Secretory dynamics of leptin in adolescent girls with anorexia nervosa and healthy adolescents.Am J Physiol Endocrinol Metab. 2005 Sep; 289(3):E373-81.AJ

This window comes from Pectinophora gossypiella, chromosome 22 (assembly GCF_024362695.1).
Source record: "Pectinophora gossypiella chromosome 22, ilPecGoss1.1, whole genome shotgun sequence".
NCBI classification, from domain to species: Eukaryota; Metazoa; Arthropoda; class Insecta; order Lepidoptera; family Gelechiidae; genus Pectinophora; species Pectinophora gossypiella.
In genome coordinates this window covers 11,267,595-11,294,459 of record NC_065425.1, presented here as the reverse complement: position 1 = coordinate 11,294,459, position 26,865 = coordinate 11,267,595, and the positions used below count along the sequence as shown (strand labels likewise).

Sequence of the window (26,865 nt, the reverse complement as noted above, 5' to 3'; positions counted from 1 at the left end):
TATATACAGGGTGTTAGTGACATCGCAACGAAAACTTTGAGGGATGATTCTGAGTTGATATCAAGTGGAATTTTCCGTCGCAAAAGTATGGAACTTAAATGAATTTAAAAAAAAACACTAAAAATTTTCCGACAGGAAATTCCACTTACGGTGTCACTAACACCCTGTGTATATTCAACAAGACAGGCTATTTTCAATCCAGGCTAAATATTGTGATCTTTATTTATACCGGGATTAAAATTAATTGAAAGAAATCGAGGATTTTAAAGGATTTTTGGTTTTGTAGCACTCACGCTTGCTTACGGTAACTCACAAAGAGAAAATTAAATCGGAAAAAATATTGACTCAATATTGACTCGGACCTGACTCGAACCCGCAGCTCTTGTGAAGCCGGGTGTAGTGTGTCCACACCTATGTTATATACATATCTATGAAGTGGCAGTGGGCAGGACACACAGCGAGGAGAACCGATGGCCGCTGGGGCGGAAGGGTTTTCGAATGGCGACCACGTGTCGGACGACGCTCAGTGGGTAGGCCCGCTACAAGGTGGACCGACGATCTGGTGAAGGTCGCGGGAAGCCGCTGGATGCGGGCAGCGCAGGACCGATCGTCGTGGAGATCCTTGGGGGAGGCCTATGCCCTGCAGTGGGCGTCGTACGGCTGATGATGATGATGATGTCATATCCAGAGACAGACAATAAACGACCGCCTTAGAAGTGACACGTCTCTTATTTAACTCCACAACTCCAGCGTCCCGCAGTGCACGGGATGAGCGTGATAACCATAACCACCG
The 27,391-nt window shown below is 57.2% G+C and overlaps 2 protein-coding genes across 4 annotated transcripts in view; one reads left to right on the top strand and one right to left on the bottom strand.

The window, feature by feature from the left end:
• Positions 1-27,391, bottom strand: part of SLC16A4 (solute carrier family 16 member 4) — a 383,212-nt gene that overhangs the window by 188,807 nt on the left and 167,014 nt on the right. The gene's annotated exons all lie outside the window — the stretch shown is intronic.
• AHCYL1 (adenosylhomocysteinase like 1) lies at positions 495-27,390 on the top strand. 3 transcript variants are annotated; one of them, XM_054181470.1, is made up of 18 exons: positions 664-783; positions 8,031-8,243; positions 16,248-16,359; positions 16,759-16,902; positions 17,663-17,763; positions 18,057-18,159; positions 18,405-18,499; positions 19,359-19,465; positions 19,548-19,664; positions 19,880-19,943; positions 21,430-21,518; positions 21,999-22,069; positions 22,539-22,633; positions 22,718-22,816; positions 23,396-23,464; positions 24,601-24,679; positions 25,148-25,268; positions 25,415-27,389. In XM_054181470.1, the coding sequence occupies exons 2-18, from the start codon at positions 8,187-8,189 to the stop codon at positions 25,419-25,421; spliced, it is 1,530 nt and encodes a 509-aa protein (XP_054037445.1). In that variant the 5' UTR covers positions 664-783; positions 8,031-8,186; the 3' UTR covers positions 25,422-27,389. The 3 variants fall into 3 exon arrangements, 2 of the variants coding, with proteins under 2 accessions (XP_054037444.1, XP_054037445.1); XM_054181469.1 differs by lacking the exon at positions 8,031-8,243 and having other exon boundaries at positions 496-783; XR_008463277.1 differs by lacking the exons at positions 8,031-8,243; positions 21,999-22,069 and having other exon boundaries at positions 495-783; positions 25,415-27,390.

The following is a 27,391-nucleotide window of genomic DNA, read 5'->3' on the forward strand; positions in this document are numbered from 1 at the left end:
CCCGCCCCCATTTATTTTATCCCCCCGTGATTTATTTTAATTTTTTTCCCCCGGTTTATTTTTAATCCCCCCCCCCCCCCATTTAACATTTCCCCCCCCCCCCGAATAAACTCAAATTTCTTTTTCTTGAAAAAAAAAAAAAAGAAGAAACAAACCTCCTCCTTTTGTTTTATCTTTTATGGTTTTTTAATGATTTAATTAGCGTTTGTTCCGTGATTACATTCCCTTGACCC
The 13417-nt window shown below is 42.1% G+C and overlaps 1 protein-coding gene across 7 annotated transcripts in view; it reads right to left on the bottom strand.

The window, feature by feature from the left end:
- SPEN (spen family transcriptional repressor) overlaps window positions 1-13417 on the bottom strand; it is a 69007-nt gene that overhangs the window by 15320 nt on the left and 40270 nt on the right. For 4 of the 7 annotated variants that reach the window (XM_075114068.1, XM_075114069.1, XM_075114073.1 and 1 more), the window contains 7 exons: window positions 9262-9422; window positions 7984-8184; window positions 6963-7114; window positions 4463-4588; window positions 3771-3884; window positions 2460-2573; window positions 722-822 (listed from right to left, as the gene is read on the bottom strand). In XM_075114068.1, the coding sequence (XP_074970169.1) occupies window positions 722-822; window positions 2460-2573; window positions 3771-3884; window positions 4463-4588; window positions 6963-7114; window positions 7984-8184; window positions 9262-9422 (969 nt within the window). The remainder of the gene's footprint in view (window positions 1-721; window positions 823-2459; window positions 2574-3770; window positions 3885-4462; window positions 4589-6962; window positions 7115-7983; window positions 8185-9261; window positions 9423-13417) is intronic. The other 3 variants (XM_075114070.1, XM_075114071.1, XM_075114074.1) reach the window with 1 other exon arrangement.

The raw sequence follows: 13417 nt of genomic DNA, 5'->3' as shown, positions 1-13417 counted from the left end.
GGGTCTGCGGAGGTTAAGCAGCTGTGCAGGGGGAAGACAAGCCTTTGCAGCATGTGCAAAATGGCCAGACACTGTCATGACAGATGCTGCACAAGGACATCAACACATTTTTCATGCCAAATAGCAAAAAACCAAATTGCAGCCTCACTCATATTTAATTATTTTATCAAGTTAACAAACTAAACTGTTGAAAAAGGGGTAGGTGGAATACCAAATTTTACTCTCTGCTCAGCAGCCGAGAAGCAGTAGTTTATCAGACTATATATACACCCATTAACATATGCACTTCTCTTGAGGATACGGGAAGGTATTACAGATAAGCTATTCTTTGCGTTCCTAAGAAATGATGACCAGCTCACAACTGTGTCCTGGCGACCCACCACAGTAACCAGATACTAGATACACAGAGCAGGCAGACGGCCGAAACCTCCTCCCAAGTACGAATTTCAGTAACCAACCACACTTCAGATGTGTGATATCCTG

Leptin, an adipocytokine that suppresses appetite and may regulate neuroendocrine pathways, is low in undernourished states like anorexia nervosa (AN). Although leptin exhibits pulsatility, secretory characteristics have not been well described in adolescents and in AN, and the contribution of hypoleptinemia to increased growth hormone (GH) and cortisol in AN has not been explored. We hypothesized that hypoleptinemia in AN reflects decreased basal and pulsatile secretion and may predict increased GH and cortisol levels. Sampling for leptin, GH, cortisol, and ghrelin was performed every 30 min (from 2000 to 0800) in 23 AN and 21 controls 12-18 yr old, and data were analyzed using Cluster and deconvolution methods. Estradiol, thyroid hormones, and body composition were measured. AN girls had lower pulsatile and total leptin secretion than controls (P < 0.0001) subsequent to decreased burst mass (P < 0.0001) and basal secretion (P = 0.02). Nutritional markers predicted leptin characteristics. In a regression model including BMI, body fat, and ghrelin, leptin independently predicted GH burst interval and frequency. Valley leptin contributed to 56% of the variability in GH burst interval, and basal leptin and fasting ghrelin contributed to 42% of variability in burst frequency. Pulsatile leptin independently predicted urine free cortisol/creatinine (15% of variability). Valley leptin predicted cortisol half-life (22% of variability). Leptin predicted estradiol and thyroid hormone levels. In conclusion, hypoleptinemia in AN is subsequent to decreased basal and pulsatile secretion and nutritionally regulated. Leptin predicts GH and cortisol parameters and with ghrelin predicts GH burst frequency. Low leptin and high ghrelin may be dual stimuli for high GH concentrations in undernutrition.